The following is a work in progress poster for a one-day conference I am organising on the 21st June 2013.
The following is a brief description of the conference:
Digitisation is changing the terrain of scholarship in radical ways: databases such as Early English Books Online and Eighteenth Century Collections Online (and many more) have allowed unprecedented access to texts. But the corpus of digitized texts that we now have available to us allows us to ask new types of questions: how were particular words or phrases used? What words were most associated with each other and did this association change over time? Is it possible to build a collaborative dictionary of key words that could be of use to anyone who works in the early modern period? What methodological implications might such a project have? Was the use of words in printed texts different to that in manuscript ones?
This conference will thus look at how researchers can capitalise on the incredible new resources we have by interrogating the corpus of texts. Such an approach will bring together many different types of scholars who use early modern digitized texts. Three important disciplines are History, English and Linguistics (from which the plenary speakers are drawn) but the conference should also have a much wider appeal, to those from Law, Philosophy and Art History, both within and beyond the university. Bringing together scholars with a common interest, who nevertheless do not normally meet, to discuss how they might collaborate is a key objective of the conference.
The conference will also bring the academic community together with the providers of digital resources. The Joint Information Systems Committee is developing a new platform, Digital Books, which will enable users to make even more sophisticated searches of the early modern corpus. Similarly, the creator of some key digitized archives, such as Prof Tim Hitchcock, will be coming to talk about the advantages but also the pitfalls of the type of searches that users can perform and the research that he is doing using them.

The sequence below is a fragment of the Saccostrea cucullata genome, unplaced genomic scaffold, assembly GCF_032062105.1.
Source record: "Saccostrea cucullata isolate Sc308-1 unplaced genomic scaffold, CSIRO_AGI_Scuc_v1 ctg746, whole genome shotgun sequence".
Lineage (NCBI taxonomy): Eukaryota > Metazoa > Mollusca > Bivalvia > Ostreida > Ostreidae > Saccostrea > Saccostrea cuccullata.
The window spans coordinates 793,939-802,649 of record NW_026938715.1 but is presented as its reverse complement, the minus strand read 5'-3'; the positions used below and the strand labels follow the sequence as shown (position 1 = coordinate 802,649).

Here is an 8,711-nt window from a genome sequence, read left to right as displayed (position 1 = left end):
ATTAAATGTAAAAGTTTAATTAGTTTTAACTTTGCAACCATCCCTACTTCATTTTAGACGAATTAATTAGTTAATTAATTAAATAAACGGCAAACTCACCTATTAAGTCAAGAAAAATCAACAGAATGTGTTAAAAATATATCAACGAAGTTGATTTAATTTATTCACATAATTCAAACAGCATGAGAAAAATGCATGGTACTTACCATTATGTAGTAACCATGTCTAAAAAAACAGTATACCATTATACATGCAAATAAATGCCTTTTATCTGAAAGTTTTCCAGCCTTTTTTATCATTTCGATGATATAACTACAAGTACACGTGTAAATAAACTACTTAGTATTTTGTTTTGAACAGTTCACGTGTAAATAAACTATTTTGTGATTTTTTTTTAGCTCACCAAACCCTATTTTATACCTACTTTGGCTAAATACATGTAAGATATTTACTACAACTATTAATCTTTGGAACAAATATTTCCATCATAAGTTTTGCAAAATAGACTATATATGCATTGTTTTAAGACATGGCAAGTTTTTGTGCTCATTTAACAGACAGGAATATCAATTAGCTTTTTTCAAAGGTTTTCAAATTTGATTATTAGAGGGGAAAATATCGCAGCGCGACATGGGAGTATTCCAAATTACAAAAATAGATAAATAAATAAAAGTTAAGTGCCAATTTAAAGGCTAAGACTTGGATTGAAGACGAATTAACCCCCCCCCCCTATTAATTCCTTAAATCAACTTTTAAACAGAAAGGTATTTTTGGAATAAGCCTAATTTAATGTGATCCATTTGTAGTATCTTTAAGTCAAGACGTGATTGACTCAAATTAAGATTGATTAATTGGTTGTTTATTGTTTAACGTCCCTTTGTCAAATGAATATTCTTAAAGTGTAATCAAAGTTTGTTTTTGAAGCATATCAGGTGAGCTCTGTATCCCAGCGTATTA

Having discussed methodological issues across different disciplines the conference will conclude with some case studies of contested terms and genres in which a dialogue over key terms was most common. These will illustrate the advantages of the interdisciplinary approach outlined in the previous sessions.
The digitization of texts has fundamentally changed the way in which we access and interrogate early modern texts. This conference is an attempt to catch up on the methodological implications of this development, to highlight both the advantages and challenges involved, and to highlight the exciting possibilities of an interdisciplinary approach.